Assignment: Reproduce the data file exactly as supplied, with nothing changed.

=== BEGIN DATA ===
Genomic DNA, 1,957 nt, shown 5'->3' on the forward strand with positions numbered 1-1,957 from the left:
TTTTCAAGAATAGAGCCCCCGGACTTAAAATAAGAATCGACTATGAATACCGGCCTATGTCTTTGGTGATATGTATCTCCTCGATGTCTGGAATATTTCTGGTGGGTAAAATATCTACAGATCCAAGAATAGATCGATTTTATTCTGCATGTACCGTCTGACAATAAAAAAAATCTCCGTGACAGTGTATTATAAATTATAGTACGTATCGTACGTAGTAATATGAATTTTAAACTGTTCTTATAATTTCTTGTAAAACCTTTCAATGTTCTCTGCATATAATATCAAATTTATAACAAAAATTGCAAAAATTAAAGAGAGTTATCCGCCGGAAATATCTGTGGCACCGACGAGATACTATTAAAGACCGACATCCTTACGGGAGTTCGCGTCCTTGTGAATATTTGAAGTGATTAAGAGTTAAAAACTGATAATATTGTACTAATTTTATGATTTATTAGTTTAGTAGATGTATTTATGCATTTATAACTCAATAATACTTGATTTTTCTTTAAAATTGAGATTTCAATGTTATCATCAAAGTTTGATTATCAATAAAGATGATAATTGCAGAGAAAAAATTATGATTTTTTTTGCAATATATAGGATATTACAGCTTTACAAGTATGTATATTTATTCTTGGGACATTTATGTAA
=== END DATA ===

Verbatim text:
Genomic DNA, 1,957 nt, shown 5'->3' on the forward strand with positions numbered 1-1,957 from the left:
TTTTCAAGAATAGAGCCCCCGGACTTAAAATAAGAATCGACTATGAATACCGGCCTATGTCTTTGGTGATATGTATCTCCTCGATGTCTGGAATATTTCTGGTGGGTAAAATATCTACAGATCCAAGAATAGATCGATTTTATTCTGCATGTACCGTCTGACAATAAAAAAAATCTCCGTGACAGTGTATTATAAATTATAGTACGTATCGTACGTAGTAATATGAATTTTAAACTGTTCTTATAATTTCTTGTAAAACCTTTCAATGTTCTCTGCATATAATATCAAATTTATAACAAAAATTGCAAAAATTAAAGAGAGTTATCCGCCGGAAATATCTGTGGCACCGACGAGATACTATTAAAGACCGACATCCTTACGGGAGTTCGCGTCCTTGTGAATATTTGAAGTGATTAAGAGTTAAAAACTGATAATATTGTACTAATTTTATGATTTATTAGTTTAGTAGATGTATTTATGCATTTATAACTCAATAATACTTGATTTTTCTTTAAAATTGAGATTTCAATGTTATCATCAAAGTTTGATTATCAATAAAGATGATAATTGCAGAGAAAAAATTATGATTTTTTTTGCAATATATAGGATATTACAGCTTTACAAGTATGTATATTTATTCTTGGGACATTTATGTAA